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17. Fort Bascom–Adobe Walls Road

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pp. 96-102

A key part of my study of Carson’s campaign was locating his route from New Mexico to Adobe Walls. The only previously recorded information was that he “traveled by easy stages on a practicable wagon road along the north bank of the Canadian...

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18. Red River Springs Site and Artifacts

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pp. 103-113

The first night out from Fort Bascom, Colonel Carson and his troops camped at Ute Creek. This camp now rests beneath the waters of Ute Lake. The second night out, Carson encamped on a flat between two springs on the northwest side of the Canadian River, where it makes...

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19. Nara Visa Springs Site and Artifacts

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pp. 114-120

The Nara Visa Springs camp extends over five acres, more or less, with the Fort Bascom–Adobe Walls Road bisecting it in a northeasterly direction. The site is on a high terrace northeast of the confluence of East Nara Visa and West Nara Visa creeks. The site overlooks...

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20. Hay Creek Site and Artifacts

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pp. 121-124

The Fort Bascom–Adobe Walls Road crosses Hay Creek a little more than a mile south of its headspring and about one hundred yards north of its confluence with a minor east-west oriented creek. At present, water flowing from the spring reaches the wagon road...

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21. Romero Creek Site and Artifacts

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pp. 125-135

The topography of Romero Creek varies from a wide valley with spring-filled tributaries at its head, to deep-cut canyons near its confluence with the Canadian River to the south. The Fort Bascom Adobe–Walls Road crosses about three and one-half miles below the springs...

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22. Playa Lake Site and Artifacts

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pp. 136-139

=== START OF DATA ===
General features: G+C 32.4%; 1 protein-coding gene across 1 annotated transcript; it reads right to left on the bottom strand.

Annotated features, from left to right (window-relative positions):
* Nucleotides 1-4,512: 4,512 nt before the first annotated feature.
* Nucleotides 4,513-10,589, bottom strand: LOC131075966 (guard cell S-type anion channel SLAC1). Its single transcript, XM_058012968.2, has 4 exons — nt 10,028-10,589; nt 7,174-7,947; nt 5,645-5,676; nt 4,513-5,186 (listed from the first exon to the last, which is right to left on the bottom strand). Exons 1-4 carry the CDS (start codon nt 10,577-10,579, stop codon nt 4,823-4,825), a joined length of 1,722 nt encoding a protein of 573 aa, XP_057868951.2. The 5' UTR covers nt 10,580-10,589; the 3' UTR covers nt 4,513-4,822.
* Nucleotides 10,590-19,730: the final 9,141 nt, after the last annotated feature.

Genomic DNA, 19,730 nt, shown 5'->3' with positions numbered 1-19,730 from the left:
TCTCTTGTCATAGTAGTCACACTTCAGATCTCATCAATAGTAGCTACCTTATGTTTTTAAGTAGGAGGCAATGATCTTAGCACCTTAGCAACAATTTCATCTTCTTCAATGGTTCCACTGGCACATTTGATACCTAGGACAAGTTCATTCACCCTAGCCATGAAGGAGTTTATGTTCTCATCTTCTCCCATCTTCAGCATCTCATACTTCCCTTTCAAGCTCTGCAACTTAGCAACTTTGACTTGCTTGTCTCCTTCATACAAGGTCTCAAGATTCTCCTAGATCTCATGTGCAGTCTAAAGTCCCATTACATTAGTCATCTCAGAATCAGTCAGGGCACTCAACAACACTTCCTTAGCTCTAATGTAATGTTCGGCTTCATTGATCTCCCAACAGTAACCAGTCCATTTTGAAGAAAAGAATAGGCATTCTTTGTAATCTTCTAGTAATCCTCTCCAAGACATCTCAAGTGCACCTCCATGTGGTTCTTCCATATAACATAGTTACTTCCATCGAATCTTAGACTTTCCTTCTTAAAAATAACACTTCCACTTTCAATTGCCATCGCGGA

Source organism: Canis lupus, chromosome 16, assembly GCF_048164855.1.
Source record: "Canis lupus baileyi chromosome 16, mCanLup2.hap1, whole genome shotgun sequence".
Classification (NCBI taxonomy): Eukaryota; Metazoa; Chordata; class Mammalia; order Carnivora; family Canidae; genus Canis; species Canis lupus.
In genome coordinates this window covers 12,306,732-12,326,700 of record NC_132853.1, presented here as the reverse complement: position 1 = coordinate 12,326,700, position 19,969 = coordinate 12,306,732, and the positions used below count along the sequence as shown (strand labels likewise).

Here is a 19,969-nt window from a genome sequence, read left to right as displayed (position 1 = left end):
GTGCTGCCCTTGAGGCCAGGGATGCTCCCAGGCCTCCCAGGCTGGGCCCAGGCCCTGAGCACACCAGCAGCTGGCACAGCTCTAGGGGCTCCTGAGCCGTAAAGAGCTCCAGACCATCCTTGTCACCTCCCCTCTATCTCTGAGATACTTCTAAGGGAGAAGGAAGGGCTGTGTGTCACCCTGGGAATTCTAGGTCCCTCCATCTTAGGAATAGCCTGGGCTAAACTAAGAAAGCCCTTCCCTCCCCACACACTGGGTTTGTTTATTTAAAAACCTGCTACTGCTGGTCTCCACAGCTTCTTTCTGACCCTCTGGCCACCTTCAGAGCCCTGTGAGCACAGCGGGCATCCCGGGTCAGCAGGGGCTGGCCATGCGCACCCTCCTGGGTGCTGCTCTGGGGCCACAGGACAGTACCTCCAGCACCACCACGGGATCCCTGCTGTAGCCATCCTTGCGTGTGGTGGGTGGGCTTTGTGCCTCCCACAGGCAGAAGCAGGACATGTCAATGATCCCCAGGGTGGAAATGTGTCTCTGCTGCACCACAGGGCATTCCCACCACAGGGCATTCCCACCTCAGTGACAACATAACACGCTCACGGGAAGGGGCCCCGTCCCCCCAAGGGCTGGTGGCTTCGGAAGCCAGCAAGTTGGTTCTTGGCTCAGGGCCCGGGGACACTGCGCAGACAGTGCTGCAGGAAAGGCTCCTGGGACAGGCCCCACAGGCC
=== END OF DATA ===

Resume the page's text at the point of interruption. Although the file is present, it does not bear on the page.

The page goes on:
The Playa Lake site, trinomial number of HLHT6, is on a tongue of the High Plains that extends between Punta de Agua Creek and the Canadian River Valley to the south. Blue grama and buffalo grass, with a scattering of cholla and yucca, are the prevalent vegetation in...

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23. Rita Blanca Creek Site and Artifacts

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pp. 140-146

The Rita Blanca site rests on top of the east side of a long ridge northwest of the confluence of the Rita Blanca, Sand, and Punta de Agua creeks. Dense brush, mostly skunkberry sumac, covers the sandy ridge. Non-vegetated areas have blown out, leaving a deflated surface of...

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24. Sand Creek Site and Artifacts

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pp. 147-150

Sand Creek site, a quarter-mile east of Rita Blanca site, encompasses about eight acres along the north side of Sand Creek. Skunkberry sumac, yucca, little bluestem grass, and other vegetation form a dense cover along the low...

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25. Los Redos Creek Site and Artifacts

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pp. 151-160

Los Redos Creek (41HT60) meanders southward out of caliche-capped canyons, across a wide valley, and into Punta de Agua Creek. The Fort Bascom Adobe– Walls Road crosses the creek at the point where it changes course from south to west, just below the canyons...

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26. Rica Creek Site and Artifacts

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pp. 161-169

Rica Creek Campsite (41HT61) covers approximately twenty-five acres of sagebrush flat west of Rica Creek, with a minor part of the camp extending to the east side. A small picket camp occupied the higher ground about one hundred fifty yards north of the main...

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27. Rica Creek Site-B and Artifacts

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pp. 170-175